There is a long-standing myth amongst some circles that belt-drive is inherently superior in some way. It isn’t.
The TLDR here is that the drive method is only one of many factors determining turntable performance. If we only look at that element, direct drive has many advantages, but as you’ll see, a turntable is the sum of many parts. As always, only the facts matter, opinions are superfluous, hence you’ll not find them here.
Science (Myths vs Facts)
This notion is perpetuated by technically uninformed mainstream media and end-users, and fuelled by the general desire to support small manufacturers, many of whom are ‘friends’. A general lack of experience with true high-end turntables on the part of many only compounds the misinformation you’ll find regurgitated in forums and elsewhere.
I should point out that, as a scientist by training, I don’t care which method is superior. The scientific process carries with it no inherent bias in any direction, only a desire for the truth, and that’s how I approach my work. That’s why I own high-end belt-drive and direct-drive turntables. They are both incredibly good decks.
One critically important goal of any good turntable is to spin the platter as close to the perfect speed as possible, with as little variation and vibration as possible. Belt-drive offers no inherent advantages in any of these areas and disadvantages in most implementations.
The best performers by these metrics are direct-drive turntables. This is science and the data is measurable. That being said, there are exceptional belt-drive and direct-drive turntables. I’m lucky enough to own an end-game example of each and I can confirm that the drive method is not the most important factor to consider.
Design and manufacturing costs are the overriding reason why you don’t see many new direct-drive machines these days. It’s cheaper to make decent belt-drive turntables and this is why most affordable decks tend to be belt-driven. This suits small manufacturers who can build a belt-drive turntable using readily available, low-cost motors. It also suits the buying public who generally don’t want to spend $20K USD on a turntable, hence the preponderance of good reviews of cheap belt-drive machines.
Direct-drive machines are much more expensive to design and manufacture, but direct-drive has advantages in terms of torque and speed consistency, so where cost is no object, you’ll generally find direct-drive. The performance advantages of direct-drive systems explain why some of the best and most expensive turntables, tape machines and cutting lathes utilise direct-drive. That being said, there are some killer, high-end belt-drive turntables too.
The bottom line of course is that you get what you pay for. A good turntable, no matter what the drive method, is expensive, like all good things.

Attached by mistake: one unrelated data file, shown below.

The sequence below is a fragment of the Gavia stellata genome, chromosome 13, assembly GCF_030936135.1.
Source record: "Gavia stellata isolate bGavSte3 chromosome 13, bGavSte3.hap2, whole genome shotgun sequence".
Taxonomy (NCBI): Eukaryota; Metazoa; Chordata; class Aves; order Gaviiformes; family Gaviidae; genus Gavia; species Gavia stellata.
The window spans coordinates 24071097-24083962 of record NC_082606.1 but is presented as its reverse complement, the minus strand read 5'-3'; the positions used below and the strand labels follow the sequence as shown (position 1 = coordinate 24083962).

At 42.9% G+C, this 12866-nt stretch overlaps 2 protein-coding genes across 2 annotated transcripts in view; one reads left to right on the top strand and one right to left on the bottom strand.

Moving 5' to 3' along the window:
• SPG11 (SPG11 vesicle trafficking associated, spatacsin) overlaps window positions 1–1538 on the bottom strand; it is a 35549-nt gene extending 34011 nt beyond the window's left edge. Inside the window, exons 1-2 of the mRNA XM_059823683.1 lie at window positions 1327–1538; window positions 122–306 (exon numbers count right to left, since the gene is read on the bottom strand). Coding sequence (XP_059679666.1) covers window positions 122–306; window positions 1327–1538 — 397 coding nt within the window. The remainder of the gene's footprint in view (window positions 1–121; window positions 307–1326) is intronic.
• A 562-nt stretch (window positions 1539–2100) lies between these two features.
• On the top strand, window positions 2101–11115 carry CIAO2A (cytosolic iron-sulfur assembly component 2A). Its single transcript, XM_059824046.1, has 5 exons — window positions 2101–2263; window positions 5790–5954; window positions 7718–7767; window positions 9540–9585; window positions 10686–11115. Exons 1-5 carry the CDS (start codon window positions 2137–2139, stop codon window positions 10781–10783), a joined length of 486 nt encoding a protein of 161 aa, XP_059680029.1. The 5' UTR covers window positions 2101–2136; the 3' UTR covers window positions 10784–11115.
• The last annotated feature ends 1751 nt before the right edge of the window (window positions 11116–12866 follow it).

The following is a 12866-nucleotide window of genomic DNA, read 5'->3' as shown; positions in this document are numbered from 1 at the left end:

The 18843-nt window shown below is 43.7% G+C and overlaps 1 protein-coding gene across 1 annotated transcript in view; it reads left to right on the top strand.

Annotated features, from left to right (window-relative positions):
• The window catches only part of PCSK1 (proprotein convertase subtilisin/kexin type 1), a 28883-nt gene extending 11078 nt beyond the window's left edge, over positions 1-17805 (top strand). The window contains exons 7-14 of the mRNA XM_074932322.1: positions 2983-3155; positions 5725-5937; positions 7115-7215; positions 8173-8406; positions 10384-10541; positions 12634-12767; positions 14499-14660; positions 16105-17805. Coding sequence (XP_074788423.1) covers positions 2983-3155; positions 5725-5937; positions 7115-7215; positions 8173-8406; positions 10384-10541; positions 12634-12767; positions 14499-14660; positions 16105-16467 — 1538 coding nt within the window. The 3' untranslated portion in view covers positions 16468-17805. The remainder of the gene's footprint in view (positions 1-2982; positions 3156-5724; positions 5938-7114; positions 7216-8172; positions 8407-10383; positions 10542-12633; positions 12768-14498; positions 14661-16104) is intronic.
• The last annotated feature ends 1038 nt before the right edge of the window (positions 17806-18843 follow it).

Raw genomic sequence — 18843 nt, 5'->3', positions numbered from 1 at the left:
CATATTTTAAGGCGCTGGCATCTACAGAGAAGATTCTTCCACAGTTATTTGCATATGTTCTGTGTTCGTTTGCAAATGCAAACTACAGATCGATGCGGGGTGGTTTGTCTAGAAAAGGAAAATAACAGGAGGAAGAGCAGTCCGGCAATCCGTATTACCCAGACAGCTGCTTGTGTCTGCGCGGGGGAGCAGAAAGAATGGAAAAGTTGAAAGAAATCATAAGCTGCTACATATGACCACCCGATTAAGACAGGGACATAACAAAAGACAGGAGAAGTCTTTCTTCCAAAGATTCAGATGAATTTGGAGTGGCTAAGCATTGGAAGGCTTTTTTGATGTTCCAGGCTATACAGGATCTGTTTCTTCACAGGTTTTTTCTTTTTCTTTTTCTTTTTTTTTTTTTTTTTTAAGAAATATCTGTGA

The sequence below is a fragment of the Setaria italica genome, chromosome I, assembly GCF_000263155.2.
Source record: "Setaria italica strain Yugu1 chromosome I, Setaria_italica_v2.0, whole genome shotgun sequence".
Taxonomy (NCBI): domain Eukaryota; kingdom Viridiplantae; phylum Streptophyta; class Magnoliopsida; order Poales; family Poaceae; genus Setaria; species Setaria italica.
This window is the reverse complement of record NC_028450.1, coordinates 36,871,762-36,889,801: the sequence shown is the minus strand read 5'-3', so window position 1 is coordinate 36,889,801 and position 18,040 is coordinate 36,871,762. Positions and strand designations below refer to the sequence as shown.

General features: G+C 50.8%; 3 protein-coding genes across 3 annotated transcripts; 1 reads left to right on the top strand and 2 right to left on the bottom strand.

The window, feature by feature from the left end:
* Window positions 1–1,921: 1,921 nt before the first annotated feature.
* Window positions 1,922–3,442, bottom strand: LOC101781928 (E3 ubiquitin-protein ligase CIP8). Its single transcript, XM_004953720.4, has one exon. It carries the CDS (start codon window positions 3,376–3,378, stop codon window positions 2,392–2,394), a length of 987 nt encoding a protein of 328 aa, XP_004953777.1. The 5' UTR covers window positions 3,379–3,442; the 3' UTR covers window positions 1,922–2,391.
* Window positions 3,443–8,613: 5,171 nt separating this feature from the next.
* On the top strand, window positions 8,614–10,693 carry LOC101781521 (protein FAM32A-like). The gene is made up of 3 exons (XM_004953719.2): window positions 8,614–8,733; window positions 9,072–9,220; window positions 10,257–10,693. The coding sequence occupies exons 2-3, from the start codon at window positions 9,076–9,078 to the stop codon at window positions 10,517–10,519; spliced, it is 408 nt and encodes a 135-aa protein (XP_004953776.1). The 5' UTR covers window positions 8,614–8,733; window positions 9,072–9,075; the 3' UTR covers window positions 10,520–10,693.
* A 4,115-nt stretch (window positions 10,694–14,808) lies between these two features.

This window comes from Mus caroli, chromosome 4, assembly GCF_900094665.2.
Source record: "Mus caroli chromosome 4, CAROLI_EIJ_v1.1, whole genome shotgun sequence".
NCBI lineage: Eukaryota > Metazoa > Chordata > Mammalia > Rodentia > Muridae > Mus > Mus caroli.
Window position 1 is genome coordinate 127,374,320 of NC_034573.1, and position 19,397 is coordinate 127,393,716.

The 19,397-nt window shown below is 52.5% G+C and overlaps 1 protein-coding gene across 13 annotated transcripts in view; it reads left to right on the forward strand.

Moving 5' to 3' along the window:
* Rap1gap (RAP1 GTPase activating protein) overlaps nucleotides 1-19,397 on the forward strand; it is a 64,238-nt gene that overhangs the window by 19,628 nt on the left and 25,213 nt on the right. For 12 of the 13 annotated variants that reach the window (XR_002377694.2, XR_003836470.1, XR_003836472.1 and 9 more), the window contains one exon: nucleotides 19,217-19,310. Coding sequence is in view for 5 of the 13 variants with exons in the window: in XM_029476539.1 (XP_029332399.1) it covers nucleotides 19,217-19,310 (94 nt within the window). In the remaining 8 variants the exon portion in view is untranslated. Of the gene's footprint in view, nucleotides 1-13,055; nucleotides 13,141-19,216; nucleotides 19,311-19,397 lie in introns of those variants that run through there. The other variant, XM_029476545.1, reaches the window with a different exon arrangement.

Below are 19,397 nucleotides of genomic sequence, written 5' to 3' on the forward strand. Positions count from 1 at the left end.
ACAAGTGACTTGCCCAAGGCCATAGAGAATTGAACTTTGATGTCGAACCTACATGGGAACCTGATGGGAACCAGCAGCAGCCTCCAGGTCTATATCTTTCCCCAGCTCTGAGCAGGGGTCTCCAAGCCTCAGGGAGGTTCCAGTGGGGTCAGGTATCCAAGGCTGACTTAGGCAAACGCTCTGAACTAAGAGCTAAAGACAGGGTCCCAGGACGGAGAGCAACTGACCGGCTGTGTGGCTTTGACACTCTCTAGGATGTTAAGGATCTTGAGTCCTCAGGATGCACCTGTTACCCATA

Highest-Tier Use Cases
As I mentioned, most of your records were recorded, mastered and cut on direct-drive tape machines and cutting lathes. A) Did you know that? and B) Have you thought about why that is? More than anything else I can tell you, this dispels the misinformation about which drive type is preferable. Just think about it: people far smarter than you or I choose what’s best in cost-no-object scenarios. Record-cutting lathes ARE direct-drive
Superior methods are always used where performance is critical and cost is no option. This truth explains why many of the great turntables are direct-drive and why those machines are so highly sought after.
Many belt-drive lovers get snakey when these facts are pointed out, but most have never owned or even listened to a high-end machine like an L-07D or SP-10/SL-1000. My perspective, having worked on and listened to thousands of turntables over the years is this: show me an excellent turntable and I’ll use it, belt, idler or direct-drive. My current working reference is a belt-drive Luxman (Micro) PD-350. It’s a phenomenal turntable. My best turntable is my direct-drive Kenwood L-07D though.
Sum of the Parts
As I’ve mentioned in other FAQs, the totality of the performance of a piece of equipment is rarely defined by just one aspect of it. This is certainly true with turntables where the drive method is rarely the defining factor in turntable performance, but an element of it. One must look at all factors, including drive method, chassis construction, platter and tonearm mass and design when evaluating a turntable. Great turntables come in various flavours, belt-drive and direct-drive. You need to choose which aspects of the design and performance matter most, to you!